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NSTA RecommendsThere are many books about the ocean for young children, but this one offers a twist. It can be read like an internet scavenger hunt in book form. That makes it more interactive, and the format has the potential to attract reluctant readers. . . . This book gives young students an introduction to the marine environment, and including the theme of conservation gives it added value. Library Media ConnectionExplorers is a unique references series. Along with many facts, illustrations, and information-filled pages, the reader will find more information in the borders and sidebars. . . . students will want to read it over and over.
--This text refers to an out of print or unavailable edition of this title.
Explorers is a new first reference series for children of six and above: those who are just starting to read alone and more confident readers who are beginning to exercise wider reading and cross-referencing skills. Lively, story-based artwork scenes draw children into a subject, and each scene is followed by a photographic information spread that gives a wealth of extra detail. As a fun, extra, interactive element, coloured 'journey link' buttons allow readers to choose their own path through the book. In Oceans and Seas, explore rock pools, coral reefs and shipwrecks, and meet the fascinating creatures that live in the worlds waters.
This is a great book with a wide age appeal, as it includes a large number of beautifully drawn pictures in vivid colour, but, unlike picture books for younger children only, also includes a wealth of detail about the things to be found under the sea.
More than this, it falls into that rare category of book that has something new every time it's opened. A hiding fish, or a detail on the submersible.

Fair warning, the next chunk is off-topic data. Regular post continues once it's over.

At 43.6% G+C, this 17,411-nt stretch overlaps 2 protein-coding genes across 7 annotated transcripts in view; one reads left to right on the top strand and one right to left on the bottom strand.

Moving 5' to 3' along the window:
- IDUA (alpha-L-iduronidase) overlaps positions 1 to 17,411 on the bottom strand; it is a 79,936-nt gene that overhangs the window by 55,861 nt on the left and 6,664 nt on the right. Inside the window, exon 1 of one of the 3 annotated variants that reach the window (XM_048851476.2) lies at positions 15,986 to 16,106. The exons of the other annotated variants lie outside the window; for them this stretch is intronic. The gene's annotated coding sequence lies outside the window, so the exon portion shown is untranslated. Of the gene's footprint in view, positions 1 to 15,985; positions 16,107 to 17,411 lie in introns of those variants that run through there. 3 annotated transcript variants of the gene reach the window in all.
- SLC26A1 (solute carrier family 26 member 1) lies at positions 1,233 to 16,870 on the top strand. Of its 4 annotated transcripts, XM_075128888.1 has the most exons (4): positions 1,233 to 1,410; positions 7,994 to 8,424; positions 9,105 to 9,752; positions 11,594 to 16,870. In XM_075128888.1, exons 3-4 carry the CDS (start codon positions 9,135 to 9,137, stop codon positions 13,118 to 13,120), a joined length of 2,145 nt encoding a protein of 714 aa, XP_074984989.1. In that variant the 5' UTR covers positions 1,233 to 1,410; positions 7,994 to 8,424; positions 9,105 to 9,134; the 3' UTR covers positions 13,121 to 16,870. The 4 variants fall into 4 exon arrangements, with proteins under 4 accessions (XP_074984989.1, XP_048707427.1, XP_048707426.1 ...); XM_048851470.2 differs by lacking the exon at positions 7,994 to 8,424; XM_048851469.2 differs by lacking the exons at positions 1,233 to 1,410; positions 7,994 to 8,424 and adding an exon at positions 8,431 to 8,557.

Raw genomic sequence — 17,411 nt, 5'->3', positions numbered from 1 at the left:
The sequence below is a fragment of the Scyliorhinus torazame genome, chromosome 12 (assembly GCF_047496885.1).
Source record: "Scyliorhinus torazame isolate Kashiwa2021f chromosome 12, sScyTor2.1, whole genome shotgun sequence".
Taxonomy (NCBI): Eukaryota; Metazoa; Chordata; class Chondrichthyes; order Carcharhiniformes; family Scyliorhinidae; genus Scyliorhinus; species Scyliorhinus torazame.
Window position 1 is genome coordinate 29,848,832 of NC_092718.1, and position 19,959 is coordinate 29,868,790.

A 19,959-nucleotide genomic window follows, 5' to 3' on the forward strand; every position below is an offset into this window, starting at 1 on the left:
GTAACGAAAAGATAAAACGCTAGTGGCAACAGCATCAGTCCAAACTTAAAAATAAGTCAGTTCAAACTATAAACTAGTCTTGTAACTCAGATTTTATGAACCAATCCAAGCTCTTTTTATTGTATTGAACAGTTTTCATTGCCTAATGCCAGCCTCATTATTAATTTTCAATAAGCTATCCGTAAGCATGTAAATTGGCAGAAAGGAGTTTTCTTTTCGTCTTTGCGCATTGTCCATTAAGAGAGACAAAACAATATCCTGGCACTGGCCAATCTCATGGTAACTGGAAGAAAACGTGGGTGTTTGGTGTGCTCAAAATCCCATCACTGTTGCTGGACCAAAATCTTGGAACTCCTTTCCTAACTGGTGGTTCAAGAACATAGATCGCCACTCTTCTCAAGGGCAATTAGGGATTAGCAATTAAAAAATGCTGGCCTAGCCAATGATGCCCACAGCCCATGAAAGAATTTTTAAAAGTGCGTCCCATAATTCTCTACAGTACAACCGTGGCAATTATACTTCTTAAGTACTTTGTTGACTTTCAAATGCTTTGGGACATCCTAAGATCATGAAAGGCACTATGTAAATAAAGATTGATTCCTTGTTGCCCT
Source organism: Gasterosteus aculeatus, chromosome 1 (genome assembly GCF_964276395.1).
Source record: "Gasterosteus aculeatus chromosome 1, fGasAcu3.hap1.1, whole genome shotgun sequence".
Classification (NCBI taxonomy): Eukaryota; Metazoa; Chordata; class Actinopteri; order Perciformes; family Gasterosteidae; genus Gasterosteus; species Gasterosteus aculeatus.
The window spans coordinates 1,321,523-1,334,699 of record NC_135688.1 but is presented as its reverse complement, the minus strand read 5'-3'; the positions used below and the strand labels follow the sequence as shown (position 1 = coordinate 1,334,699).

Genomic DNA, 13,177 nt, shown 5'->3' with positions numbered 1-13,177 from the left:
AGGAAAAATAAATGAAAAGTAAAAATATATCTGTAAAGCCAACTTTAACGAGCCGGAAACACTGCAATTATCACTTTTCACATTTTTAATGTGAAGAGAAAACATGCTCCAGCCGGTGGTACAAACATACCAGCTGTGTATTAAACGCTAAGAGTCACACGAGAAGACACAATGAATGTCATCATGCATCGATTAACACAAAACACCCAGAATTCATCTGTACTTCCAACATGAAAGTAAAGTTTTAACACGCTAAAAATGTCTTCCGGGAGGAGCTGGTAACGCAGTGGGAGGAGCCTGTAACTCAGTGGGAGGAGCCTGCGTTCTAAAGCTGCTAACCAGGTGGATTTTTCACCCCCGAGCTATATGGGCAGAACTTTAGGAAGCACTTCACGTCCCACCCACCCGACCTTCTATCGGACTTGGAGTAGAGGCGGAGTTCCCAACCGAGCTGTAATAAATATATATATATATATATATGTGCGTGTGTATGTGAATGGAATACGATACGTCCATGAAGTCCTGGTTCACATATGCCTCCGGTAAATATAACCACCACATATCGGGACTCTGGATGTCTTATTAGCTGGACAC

A well priced, attractive volume and a good gift for a child with an interest in natural history.
This is a brightly coloured, nicely illustrated reference book with both familar and unfamilar concepts to interest children aged 6+. The 'at the seashore' pages can be used as a reference tool for a day at the beach, while double page spreads on 'exploring a wreck' and 'stories under the sea' should fire the imagination of children learing about pirates at school.
The 'button' concept used in the book is an interesting one. I think that the idea behind it is to make the book more 'interactive' to a young audience used to clicking online or using game consoles. They can not disguise the fact that it is still a book though, and might be confusing to children who have just learnt to read books sequentially.
The 'voyage to the deep' section provides just the right amount of weirdness and scary beasties to entertain children who like dinosaurs and aliens, and the 'what is this?' questions are a fun way to learn facts together.
An enjoyable book that would sit well on any child's shelf.
A beautifully coloured, brightly illustrated, non-fiction reference book. Reviewed by a Primary School Teacher (family member)
This is a perfect book for anybody interested in the oceans. It combines interesting facts with colourful, vibrant pictures. The language is `child-friendly'. Although the book is aimed at older children, younger children would enjoy this book just as much if read to them or by just looking at the pictures. The font is also big and clear enough for children to start sounding the words out themselves. A good page to remember in the book is the index page where it sounds the words out for you - great for adults when reading it to the children!